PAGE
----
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Quantum dots make the leap from TVs to antibacterial eye drops

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Quantum dots are transforming electronic displays on TVs and tablets. But now, one group reports in ACS Nano that these tiny structures may someday provide relief for eye infections resulting from contact lens wear, trauma or some types of surgeries.

Every year, roughly a million people in the U.S. develop an eye infection known as bacterial keratitis, according to the U.S. Centers for Disease Control and Prevention. The infection causes the cornea to become inflamed, and if left untreated, can lead to vision loss. Current treatments include steroid drops, but these medications can lead to scarring of the cornea. Researchers have turned to antibacterial nanomaterials to treat this infection, but some of these substances are toxic to human cells, too. So, Jui-Yang Lai, Chih-Ching Huang and colleagues wanted to develop a new treatment that would be easy to make, while also being non-toxic.

The researchers developed a one-step method to make carbon quantum dots by heating spermidine, a compound that can boost the effectiveness of antibiotics. The result was a spermidine-coated quantum dot that could kill various bacterial strains, including those that are resistant to multiple drugs, in laboratory animals. The materials disrupted bacterial cells while leaving animal cells alone. The team says that the new quantum dots are a potential alternative to conventional bacterial keratitis eye drop treatments.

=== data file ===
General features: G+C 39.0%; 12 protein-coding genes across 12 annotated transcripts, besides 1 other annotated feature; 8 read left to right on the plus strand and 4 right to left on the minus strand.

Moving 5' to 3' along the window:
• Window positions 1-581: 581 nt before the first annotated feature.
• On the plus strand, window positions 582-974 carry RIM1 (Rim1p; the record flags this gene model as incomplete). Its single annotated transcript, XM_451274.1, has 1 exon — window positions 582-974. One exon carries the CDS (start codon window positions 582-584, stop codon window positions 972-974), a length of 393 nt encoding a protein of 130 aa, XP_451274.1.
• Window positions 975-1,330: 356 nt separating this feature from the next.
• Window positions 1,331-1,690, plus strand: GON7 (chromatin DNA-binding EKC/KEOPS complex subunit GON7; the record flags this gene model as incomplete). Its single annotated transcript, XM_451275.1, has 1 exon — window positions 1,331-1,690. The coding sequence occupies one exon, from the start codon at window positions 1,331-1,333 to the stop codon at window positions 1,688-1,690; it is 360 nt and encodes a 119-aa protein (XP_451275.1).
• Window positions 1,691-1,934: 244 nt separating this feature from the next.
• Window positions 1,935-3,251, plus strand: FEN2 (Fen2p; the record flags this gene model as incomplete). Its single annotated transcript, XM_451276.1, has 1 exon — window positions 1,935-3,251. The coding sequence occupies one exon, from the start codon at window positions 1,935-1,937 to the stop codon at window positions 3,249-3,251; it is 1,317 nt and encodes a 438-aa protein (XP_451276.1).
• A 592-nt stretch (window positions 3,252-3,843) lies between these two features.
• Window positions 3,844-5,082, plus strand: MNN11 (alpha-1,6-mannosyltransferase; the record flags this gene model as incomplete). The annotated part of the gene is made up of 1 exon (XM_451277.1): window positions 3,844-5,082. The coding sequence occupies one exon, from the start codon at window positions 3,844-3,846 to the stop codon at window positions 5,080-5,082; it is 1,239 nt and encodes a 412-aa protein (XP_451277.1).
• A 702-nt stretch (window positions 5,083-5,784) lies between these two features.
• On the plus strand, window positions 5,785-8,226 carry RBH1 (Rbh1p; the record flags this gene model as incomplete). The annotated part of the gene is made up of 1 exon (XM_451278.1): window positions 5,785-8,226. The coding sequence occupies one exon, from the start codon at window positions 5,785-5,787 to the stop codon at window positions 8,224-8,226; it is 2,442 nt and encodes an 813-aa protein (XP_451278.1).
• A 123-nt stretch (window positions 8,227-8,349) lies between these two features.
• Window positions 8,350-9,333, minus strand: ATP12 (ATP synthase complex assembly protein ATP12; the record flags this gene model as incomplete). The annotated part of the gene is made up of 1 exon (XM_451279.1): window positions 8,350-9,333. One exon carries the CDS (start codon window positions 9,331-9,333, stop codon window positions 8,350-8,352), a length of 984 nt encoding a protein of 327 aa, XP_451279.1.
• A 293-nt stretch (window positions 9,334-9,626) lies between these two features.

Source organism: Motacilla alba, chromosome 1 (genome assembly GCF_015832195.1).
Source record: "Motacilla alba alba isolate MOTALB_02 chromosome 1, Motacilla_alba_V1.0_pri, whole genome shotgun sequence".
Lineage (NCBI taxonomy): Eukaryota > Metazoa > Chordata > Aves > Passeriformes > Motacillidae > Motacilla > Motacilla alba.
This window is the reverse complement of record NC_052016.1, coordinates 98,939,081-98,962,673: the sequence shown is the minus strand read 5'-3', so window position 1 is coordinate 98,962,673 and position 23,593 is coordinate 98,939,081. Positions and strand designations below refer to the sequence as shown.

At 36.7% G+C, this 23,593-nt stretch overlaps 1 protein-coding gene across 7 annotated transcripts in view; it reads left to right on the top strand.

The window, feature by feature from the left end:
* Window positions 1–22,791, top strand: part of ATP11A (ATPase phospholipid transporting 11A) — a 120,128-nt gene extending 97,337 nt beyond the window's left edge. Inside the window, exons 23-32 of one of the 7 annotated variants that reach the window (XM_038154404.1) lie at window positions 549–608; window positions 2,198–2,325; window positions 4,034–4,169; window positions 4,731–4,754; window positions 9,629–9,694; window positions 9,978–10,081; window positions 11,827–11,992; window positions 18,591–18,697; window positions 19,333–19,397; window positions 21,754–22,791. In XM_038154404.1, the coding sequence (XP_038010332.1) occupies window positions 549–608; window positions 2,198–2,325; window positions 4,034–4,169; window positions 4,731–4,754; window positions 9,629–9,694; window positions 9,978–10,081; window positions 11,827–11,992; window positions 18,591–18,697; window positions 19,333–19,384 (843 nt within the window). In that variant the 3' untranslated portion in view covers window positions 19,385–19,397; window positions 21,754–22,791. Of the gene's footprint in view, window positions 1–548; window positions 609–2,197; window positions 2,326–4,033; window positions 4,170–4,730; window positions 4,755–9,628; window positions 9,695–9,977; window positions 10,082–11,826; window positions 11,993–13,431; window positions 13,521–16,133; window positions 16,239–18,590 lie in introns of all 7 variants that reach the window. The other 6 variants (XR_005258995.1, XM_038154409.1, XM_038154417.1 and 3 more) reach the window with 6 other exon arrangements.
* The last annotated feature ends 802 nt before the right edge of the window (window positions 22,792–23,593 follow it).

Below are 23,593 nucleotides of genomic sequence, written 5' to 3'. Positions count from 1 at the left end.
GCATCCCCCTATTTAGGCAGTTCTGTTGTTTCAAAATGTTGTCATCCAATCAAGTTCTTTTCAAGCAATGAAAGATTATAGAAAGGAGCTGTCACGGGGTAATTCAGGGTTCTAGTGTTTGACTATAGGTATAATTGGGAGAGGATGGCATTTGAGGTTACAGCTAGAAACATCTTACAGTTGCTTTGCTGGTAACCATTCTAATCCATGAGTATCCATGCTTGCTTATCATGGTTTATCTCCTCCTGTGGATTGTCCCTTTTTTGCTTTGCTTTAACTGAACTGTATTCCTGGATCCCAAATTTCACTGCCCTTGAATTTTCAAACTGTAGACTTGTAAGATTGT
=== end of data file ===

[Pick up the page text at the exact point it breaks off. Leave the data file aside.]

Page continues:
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The authors acknowledge funding from the Ministry of Science and Technology of Taiwan and the Chang Gung Memorial Hospital.

The American Chemical Society is a not-for-profit organization chartered by the U.S. Congress. ACS is the world's largest scientific society and a global leader in providing access to chemistry-related research through its multiple databases, peer-reviewed journals and scientific conferences. ACS does not conduct research, but publishes and publicizes peer-reviewed scientific studies. Its main offices are in Washington, D.C., and Columbus, Ohio.

The paper's abstract will be available on July 5 here: http://pubs.acs.org/doi/abs/10.1021/acsnano.7b01023

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